Urinary Tract Infection and Asymptomatic Bacteriuria in Older Adults

Infect Dis Clin North Am. 2017 Dec;31(4):673-688. doi: 10.1016/j.idc.2017.07.002.


Urinary tract infections (UTIs) are a significant cause of morbidity among older adults. However, antibiotic prescriptions for clinically suspected UTIs are often inappropriate. Health care providers frequently struggle to differentiate UTI from asymptomatic bacteriuria, particularly in patients presenting with nonspecific symptoms. Patients with baseline cognitive impairments that limit history-taking can be particularly challenging. This article reviews the epidemiology and pathogenesis of UTI in older adults. It discusses an approach to diagnosis and treatment focused on recognizing patients who would likely benefit from antibiotic treatment and on identifying patients for whom empiric antibiotic therapy should not be given.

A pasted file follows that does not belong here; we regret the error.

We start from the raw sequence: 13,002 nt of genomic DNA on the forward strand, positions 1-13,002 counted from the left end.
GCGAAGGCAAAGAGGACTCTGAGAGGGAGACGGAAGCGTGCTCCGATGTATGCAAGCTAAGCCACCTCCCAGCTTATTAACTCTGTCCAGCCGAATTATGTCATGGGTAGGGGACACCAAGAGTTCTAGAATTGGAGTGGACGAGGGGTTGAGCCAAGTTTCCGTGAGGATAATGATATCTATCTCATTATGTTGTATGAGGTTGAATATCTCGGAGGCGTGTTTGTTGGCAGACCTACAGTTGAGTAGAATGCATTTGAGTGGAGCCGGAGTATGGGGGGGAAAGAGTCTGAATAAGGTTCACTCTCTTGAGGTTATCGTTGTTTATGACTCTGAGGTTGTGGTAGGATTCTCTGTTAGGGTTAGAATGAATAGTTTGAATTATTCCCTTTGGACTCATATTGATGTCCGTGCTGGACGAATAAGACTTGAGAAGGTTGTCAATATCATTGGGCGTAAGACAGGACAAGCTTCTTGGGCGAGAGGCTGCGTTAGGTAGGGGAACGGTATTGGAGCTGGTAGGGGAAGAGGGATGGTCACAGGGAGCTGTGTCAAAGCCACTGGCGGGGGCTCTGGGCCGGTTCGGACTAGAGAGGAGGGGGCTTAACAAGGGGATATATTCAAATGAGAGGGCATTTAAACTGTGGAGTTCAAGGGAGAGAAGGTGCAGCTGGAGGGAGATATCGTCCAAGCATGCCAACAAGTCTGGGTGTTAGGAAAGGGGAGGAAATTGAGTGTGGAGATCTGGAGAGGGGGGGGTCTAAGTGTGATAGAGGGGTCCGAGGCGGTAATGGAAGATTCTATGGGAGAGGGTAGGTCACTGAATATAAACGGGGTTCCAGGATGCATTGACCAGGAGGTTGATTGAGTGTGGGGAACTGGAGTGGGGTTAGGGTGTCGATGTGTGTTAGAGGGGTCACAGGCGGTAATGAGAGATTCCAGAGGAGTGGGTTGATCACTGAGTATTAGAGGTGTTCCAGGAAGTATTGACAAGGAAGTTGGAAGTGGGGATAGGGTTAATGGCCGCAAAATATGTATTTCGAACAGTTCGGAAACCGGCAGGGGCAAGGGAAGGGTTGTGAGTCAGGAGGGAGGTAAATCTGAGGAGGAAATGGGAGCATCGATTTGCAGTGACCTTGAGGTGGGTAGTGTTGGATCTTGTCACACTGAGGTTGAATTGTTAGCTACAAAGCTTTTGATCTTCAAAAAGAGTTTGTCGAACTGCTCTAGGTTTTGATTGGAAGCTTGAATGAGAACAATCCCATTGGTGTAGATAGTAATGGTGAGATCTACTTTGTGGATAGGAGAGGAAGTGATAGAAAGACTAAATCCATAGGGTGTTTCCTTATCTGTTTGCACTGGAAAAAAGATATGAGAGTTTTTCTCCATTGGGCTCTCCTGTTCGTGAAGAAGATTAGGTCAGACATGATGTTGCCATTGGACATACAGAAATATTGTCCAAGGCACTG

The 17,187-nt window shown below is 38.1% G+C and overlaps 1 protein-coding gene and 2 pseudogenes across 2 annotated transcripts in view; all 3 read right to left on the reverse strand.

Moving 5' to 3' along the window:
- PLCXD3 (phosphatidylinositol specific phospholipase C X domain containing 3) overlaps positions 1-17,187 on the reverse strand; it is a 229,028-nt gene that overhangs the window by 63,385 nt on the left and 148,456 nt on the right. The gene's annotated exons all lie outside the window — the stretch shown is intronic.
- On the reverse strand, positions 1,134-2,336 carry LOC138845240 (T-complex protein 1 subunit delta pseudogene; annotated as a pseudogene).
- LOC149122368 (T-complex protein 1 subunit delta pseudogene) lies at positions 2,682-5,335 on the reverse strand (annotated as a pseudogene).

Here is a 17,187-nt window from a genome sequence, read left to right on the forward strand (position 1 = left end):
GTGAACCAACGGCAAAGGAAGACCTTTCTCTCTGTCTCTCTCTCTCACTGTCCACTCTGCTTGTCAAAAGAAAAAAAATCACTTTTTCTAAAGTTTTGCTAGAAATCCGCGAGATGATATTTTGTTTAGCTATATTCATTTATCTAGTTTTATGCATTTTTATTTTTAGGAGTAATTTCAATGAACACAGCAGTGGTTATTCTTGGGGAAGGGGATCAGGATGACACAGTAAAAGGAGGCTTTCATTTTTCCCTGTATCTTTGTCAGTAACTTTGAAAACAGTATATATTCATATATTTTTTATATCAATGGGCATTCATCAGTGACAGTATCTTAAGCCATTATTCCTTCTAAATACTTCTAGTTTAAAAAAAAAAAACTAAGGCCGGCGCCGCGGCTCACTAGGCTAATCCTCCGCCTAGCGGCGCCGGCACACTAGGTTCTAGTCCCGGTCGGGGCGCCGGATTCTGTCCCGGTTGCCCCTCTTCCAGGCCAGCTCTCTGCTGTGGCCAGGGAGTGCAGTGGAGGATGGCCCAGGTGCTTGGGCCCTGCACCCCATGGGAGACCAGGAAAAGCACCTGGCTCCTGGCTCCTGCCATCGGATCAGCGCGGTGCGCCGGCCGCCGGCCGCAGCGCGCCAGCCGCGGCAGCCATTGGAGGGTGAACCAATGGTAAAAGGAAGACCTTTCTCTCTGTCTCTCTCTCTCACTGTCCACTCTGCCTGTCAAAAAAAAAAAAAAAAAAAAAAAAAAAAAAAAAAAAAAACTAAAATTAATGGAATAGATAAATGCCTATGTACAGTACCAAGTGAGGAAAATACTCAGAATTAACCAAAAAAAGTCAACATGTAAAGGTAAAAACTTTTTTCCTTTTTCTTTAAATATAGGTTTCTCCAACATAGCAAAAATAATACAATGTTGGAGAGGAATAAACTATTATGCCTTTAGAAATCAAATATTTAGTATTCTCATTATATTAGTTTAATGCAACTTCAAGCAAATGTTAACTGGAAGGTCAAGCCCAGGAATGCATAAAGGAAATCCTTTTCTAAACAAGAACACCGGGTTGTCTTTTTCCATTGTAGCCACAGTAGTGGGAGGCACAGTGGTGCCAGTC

Keywords: Asymptomatic bacteriuria; Older adults; Urinary tract infection.

Publication types

  • Review

MeSH terms

  • Aged
  • Aging
  • Anti-Bacterial Agents / therapeutic use
  • Bacterial Infections / diagnosis
  • Bacterial Infections / drug therapy
  • Bacterial Infections / microbiology*
  • Bacteriuria / diagnosis*
  • Bacteriuria / microbiology*
  • Humans
  • Urinary Tract Infections / microbiology*


  • Anti-Bacterial Agents